Campaigners are accusing the authorities of "concealing" evidence in the case of the controversial Barry incinerator.

Last week, and after months of ongoing delays, the multinational insurance giant, Aviva, finally submitted evidence to Wales' new planning inspectorate in its appeal against a decision that would see its biomass plant in Barry torn down.

Last September, the Vale of Glamorgan Council had ruled the incinerator should be demolished after “a number of discrepancies” were found with its plans. An Environmental Statement (ES) has been required by Planning Environment Decisions Wales (PEDW) as part of Aviva's appeal process. 

TIMELINE OF EVENTS

  1. Barry biomass burner threatened with closure after Vale council finds ‘discrepancies’
  2. Insurance giant attempts to delay appeal process for controversial biomass plant
  3. Multinational given deadline to submit evidence in appeal for controversial incinerator
  4.  Multinational finally submits evidence in appeal for controversial incinerator

 

However, the ES has not yet been published and made available to the general public for scrutiny. The Docks Incinerator Action Group (DIAG) - the campaigners who have fought against the incinerator since plans were first mooted in 2008 - describe this decision as "outrageous" and are demanding access to the evidence post-haste. 

"An Environmental Statement, when served, is meant to be published by the Vale without amendment," insisted Dennis Clarke, Vice Chair of DIAG. 

"The Vale is obliged by regulation to publish the ES that has been served. The public needs to have early sight of the ES because it will be very lengthy and technically difficult.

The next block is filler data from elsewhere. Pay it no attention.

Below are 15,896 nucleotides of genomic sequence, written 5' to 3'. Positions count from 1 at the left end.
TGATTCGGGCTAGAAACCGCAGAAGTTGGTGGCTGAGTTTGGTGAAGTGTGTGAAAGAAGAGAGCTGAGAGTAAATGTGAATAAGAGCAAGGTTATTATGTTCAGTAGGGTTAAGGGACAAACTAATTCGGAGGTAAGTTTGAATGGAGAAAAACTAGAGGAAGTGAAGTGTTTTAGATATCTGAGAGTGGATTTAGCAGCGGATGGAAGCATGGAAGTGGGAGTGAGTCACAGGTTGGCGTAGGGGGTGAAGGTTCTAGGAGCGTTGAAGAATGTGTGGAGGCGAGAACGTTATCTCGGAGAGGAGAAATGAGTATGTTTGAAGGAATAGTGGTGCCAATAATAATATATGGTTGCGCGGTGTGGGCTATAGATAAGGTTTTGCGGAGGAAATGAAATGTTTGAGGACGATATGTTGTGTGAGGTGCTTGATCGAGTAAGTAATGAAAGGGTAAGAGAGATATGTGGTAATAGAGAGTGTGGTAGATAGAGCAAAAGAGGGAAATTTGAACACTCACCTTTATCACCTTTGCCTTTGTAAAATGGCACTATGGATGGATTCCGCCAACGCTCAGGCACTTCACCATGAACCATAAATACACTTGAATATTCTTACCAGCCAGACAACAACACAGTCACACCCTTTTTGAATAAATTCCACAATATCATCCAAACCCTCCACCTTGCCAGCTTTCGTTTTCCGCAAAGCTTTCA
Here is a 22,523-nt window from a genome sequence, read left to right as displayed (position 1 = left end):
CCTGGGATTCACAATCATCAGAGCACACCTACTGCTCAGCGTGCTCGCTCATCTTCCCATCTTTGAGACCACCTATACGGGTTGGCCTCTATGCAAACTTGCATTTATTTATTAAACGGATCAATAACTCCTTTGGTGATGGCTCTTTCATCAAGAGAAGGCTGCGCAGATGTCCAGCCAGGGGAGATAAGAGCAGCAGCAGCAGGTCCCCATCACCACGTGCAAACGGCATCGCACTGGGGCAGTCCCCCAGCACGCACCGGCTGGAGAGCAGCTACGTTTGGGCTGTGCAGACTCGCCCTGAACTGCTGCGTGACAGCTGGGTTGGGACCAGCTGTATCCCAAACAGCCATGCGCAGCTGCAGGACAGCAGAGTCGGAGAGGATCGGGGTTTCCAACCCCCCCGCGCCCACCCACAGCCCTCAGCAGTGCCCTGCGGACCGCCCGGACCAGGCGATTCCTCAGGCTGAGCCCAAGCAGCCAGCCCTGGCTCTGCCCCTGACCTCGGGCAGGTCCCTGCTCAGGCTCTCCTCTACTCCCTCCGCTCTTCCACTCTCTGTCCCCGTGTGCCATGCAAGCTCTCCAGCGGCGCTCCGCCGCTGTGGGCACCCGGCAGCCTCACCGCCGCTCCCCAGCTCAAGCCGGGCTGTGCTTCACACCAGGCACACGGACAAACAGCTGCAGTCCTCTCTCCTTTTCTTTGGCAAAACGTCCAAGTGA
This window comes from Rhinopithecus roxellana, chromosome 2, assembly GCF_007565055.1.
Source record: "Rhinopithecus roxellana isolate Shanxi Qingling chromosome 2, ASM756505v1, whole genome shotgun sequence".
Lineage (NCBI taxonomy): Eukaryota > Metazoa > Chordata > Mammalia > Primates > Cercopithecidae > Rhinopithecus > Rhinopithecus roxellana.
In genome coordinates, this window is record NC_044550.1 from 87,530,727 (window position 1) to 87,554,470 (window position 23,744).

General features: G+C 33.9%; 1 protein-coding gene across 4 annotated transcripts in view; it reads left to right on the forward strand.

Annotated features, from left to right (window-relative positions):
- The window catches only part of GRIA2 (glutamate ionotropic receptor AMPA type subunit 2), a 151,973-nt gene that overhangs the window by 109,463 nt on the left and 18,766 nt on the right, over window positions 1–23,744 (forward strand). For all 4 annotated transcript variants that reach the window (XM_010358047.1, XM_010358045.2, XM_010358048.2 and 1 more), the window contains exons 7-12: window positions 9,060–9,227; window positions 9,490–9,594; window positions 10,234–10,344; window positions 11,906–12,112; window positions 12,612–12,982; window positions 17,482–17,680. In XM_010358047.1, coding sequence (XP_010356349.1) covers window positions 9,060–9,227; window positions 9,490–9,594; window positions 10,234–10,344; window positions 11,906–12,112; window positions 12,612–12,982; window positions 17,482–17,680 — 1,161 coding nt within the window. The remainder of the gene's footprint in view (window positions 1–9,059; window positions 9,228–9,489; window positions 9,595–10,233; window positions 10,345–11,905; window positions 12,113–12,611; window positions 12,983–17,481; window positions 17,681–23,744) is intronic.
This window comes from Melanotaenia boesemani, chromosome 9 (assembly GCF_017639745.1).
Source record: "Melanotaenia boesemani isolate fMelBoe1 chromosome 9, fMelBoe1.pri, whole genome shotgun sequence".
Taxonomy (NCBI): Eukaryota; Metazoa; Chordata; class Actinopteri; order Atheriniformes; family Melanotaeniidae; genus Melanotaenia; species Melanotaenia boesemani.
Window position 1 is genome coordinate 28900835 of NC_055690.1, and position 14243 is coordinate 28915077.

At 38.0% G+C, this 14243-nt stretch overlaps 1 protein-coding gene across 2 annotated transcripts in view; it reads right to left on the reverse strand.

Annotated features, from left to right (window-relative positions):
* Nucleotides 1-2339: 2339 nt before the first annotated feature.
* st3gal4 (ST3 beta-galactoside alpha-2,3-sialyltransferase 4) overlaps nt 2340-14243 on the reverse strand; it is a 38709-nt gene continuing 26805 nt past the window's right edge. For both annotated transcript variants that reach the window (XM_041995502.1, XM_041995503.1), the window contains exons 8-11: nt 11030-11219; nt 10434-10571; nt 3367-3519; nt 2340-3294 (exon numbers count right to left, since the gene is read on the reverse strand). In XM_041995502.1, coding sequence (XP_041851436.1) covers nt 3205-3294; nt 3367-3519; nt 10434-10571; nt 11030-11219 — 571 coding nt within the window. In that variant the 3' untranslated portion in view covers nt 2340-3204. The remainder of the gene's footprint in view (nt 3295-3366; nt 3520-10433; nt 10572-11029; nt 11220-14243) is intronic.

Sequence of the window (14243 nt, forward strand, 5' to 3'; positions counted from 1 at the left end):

"If we do not see it we cannot continue to make informed, valid points in the knowledge that the public has to look after itself as the Vale keeps getting it wrong.

"Perhaps the Vale thinks it can avoid the public seeing material in the ES because it is material the Vale would prefer we did not see."

The National Wales: Two of the younger members of DIAG. Photo: Siriol GriffithsTwo of the younger members of DIAG. Photo: Siriol Griffiths

There is an "urgent need" for the people of Barry to have access to Aviva's evidence, Barry and Vale Friends of the Earth told The National. A spokesperson said the general public have a right to be privy to decisions which impact upon their health and the environment which surrounds them: "FoE has been demanding a full Environmental Impact Assessment since the 2010 Inquiry (when Inspector Thickett turned us down). The company, the council and the Welsh Government have dodged it for twelve years. 

"We now fear the PEDW process will cut corners and agree with the company to omit key issues, including impacts of major accidents. 

"The plant was built contrary to EIA law, too close to housing and with the wrong chimney stack (too short and too wide). EIA law requires developers to consider alternative sites and designs, then justify their choice. 

"It's very unlikely that the ES does this and covers all key issues. The public needs the chance to urge PEDW's Inspector to reject the ES at this stage as incomplete."

The National Wales: The Barry biomass plant with the town of Barry behind it. Photo: Ade PitmanThe Barry biomass plant with the town of Barry behind it. Photo: Ade Pitman

The story of the Barry incinerator is long and complicated and began almost 15 years ago. After much to-ing and fro-ing and a public inquiry in 2010, planning for the incinerator was approved in 2015. Building work began the year after that, but by 2017, a dispute had arisen regarding a huge water tank which had been constructed without permission. There were numerous other issues identified with the site.